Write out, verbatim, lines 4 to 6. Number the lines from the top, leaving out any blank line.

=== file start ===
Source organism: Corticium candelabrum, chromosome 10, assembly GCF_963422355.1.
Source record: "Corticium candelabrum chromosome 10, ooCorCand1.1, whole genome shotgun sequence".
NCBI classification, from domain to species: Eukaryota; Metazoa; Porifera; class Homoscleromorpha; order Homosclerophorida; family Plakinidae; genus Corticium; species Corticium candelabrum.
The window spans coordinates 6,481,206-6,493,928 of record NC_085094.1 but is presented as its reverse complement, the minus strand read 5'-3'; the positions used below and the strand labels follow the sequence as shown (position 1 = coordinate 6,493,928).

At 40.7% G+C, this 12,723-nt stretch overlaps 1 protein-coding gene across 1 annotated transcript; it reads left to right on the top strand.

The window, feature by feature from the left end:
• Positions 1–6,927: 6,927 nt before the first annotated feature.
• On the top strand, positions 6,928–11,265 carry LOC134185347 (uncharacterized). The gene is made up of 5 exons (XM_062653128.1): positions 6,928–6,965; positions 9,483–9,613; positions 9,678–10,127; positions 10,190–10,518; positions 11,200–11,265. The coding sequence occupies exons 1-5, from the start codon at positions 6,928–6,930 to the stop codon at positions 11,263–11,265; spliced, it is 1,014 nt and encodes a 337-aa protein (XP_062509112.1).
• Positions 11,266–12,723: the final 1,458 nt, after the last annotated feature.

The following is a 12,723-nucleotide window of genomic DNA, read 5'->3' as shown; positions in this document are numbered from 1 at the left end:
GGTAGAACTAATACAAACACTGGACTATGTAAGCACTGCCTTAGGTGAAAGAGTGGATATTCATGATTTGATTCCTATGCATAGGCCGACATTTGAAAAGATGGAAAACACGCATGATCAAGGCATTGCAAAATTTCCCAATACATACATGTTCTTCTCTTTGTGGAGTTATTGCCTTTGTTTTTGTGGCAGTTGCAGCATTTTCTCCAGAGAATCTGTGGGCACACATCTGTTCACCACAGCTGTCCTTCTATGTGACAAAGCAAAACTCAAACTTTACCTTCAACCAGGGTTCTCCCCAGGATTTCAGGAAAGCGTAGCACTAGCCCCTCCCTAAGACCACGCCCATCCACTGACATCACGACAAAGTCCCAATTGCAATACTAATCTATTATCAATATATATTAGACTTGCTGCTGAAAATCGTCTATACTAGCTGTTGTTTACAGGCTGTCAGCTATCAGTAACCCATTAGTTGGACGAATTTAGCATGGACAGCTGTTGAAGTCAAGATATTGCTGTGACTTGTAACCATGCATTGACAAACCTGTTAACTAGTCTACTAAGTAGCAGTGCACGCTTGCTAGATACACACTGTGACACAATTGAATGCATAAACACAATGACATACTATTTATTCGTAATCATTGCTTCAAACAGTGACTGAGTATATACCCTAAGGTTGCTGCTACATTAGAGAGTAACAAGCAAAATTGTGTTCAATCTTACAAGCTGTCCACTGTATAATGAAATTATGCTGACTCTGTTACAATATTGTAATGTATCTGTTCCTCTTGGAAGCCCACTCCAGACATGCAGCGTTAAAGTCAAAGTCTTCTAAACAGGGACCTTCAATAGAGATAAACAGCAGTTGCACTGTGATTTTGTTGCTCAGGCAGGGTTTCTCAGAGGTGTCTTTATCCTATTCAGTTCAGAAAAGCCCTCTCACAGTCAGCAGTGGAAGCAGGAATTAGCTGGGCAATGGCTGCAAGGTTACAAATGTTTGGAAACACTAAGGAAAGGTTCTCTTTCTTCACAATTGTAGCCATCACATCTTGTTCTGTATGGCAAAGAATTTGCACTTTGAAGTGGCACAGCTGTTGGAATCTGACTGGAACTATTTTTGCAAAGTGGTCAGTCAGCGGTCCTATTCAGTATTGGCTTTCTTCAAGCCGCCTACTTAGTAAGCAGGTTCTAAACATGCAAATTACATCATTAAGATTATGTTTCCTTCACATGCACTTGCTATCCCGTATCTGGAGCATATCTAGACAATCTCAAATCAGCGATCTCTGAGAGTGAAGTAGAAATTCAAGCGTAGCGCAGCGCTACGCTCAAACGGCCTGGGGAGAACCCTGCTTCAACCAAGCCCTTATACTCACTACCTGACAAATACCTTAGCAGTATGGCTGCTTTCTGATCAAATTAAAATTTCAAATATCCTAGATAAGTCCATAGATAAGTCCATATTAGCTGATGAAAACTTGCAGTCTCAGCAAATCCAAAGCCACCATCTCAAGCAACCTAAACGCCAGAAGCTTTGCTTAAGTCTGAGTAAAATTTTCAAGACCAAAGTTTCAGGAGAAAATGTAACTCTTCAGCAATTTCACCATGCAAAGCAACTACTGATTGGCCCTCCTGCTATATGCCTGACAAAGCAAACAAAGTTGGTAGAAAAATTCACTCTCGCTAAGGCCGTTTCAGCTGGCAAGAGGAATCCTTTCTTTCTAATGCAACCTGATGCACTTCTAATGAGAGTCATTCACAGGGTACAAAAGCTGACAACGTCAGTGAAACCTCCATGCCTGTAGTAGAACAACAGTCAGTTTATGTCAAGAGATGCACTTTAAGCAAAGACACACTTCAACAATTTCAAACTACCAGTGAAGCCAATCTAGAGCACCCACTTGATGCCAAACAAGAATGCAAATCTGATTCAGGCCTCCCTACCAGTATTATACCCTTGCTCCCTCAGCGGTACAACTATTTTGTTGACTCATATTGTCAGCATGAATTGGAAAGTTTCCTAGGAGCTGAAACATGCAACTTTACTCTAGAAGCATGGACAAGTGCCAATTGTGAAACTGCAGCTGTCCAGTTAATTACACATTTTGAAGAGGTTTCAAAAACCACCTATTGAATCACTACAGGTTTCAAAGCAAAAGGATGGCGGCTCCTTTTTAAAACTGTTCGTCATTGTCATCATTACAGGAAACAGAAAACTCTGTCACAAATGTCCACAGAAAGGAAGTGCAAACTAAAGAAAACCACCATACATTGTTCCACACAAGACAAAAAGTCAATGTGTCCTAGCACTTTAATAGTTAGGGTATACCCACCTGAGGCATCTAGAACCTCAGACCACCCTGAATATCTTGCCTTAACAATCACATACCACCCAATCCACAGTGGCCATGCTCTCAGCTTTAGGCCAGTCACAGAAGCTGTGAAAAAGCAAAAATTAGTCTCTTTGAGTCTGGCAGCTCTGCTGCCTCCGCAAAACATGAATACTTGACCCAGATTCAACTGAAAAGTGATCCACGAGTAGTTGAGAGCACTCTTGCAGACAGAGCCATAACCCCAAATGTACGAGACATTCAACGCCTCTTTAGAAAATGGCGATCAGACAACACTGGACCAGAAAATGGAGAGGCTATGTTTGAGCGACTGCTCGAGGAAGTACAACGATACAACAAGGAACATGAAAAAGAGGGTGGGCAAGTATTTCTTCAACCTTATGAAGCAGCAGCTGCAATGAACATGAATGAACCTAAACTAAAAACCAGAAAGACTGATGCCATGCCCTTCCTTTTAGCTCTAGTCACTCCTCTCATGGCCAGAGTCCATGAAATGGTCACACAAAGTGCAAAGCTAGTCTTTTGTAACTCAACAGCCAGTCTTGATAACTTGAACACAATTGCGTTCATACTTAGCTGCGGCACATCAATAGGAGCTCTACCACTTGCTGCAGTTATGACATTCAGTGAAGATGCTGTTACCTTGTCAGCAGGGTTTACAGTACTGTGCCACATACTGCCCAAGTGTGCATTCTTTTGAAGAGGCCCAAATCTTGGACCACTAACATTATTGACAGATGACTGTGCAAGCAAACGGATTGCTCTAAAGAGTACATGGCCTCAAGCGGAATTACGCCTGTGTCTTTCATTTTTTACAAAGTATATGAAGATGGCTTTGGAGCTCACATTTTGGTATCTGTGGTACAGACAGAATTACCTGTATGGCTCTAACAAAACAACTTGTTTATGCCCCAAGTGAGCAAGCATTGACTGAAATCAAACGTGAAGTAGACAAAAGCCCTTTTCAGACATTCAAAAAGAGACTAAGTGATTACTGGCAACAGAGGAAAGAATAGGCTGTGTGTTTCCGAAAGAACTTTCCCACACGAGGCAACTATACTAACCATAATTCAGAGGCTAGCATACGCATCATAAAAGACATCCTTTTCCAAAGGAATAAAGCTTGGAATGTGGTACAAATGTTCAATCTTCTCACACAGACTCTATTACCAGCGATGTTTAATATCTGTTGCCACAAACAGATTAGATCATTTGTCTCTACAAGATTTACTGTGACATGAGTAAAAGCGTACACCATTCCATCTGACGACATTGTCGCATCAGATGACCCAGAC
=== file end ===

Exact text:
The window spans coordinates 6,481,206-6,493,928 of record NC_085094.1 but is presented as its reverse complement, the minus strand read 5'-3'; the positions used below and the strand labels follow the sequence as shown (position 1 = coordinate 6,493,928).

At 40.7% G+C, this 12,723-nt stretch overlaps 1 protein-coding gene across 1 annotated transcript; it reads left to right on the top strand.

The window, feature by feature from the left end: